Precious coronavirus vaccine doses are worth their weight in gold and will continue to be until the supply meets the large and urgent demand.

Even so, some doses in Massachusetts and across the country are going to waste due to no-show appointments or broken freezers — except when quick and effective planning is in place to make sure every drop is used properly.

Around nine Moderna doses were wasted at Brockton Neighborhood Health Center on Christmas Eve when some workers didn’t show up for their appointments, according to CEO Sue Joss, as reported by NBC 10.

In Norwell, shots were given out to firefighters after a nearby nursing home found it had leftover vaccine.

A Northern California hospital quickly vaccinated 850 people after a freezer that was holding the Moderna COVID-19 vaccines failed, prompting officials to do an emergency distribution of the vaccines before they spoiled.

The shots went out at lightning speed to nursing homes, jail inmates and county workers.

Unforeseen mistakes and accidents are going to happen with a historic and massive vaccine rollout, so it’s crucial a backup plan is in place to make sure vaccine doesn’t go to waste.

Vials of Pfizer’s mRNA vaccine have to be used within six hours after dilution and cannot be refrozen. After the first dose of Moderna’s vaccine has been drawn, the vial also has to be thrown out within six hours and cannot be refrozen.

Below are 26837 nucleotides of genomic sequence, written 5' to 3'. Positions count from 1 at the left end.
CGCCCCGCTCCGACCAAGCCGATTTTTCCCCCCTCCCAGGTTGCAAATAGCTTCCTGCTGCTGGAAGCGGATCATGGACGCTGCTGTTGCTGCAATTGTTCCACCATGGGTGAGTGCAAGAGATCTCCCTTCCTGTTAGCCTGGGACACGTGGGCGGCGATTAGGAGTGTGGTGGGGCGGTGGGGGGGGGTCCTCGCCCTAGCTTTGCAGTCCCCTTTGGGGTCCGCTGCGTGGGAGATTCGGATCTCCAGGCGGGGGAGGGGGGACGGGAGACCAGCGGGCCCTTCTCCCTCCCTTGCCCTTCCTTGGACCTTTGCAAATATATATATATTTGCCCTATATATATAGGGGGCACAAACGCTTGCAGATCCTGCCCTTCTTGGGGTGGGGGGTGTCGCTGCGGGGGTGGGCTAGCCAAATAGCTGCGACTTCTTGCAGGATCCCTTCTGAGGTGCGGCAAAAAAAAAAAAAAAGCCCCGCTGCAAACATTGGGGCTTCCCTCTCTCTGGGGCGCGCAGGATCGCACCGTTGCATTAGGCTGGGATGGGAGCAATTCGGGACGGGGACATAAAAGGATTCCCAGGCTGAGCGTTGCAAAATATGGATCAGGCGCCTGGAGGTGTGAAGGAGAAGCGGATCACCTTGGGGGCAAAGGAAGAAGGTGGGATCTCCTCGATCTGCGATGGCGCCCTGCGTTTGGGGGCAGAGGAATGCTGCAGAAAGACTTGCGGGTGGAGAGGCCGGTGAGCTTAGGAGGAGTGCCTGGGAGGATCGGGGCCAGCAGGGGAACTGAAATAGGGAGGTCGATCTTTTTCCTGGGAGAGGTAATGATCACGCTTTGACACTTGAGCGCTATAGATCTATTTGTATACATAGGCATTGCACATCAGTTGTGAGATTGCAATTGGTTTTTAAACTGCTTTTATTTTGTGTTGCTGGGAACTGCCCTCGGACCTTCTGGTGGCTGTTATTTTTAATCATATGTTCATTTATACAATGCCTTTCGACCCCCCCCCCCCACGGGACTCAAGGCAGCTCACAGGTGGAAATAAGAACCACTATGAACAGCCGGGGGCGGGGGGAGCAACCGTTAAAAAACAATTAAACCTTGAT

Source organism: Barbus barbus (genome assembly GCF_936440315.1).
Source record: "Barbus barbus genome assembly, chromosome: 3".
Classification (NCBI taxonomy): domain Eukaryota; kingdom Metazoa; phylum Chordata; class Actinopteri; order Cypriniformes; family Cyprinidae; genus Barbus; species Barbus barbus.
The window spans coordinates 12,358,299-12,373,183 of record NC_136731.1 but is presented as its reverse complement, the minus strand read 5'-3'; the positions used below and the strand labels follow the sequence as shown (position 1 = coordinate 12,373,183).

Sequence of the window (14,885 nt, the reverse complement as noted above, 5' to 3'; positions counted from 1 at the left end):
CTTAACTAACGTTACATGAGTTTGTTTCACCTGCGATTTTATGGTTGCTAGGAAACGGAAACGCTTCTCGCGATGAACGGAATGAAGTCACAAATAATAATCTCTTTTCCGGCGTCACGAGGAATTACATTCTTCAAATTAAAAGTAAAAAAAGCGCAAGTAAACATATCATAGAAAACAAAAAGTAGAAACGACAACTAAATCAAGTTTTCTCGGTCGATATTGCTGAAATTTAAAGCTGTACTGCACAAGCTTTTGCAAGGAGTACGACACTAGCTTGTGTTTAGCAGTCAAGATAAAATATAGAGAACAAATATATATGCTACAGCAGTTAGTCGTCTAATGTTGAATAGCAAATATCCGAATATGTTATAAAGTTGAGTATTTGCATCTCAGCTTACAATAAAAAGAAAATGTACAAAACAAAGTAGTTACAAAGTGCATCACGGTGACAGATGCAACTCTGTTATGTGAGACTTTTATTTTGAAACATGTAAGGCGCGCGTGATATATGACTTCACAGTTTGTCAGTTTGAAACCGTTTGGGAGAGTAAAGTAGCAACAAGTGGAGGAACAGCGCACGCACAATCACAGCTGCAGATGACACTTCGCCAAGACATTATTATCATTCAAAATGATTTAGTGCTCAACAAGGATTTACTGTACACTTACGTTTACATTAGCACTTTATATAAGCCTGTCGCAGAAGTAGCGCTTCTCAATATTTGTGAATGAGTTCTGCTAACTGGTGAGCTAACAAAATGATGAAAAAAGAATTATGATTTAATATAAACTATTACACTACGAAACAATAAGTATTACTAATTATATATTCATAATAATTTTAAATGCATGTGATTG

Overall, the U.S. has administered 4.73 million shots of the COVID-19 vaccine, but that’s just about a third of what’s been distributed.

In Massachusetts, 78,643 total doses have been administered and as of Tuesday there were 328,000 doses shipped to providers in the state, according to figures from the COVID Command Center.

Massachusetts Department of Public Health guidance states, “Careful planning is important to ensure that COVID-19 vaccine is not wasted.”

It says in the rare instance that vaccine is going to expire, providers can “use your clinical judgement to administer the vaccine to a person in another priority group who is closest to the current priority group.”

Health and Human Service Sec. Marylou Sudders said in a Monday press conference that organizations are collaborating to make sure shots are not thrown out, “We all understand how important these vaccines are and nobody wants to waste.”

People in priority groups need to get vaccinated first for a reason, but even using a dose on a member of the general public is better than it going to waste.

Federal, state and local governments have had months to plan vaccine distribution and administration. We have all waited so long for this moment, so let’s make sure solid plans are in place to use every single shot.

Herald wire services contributed to this report.

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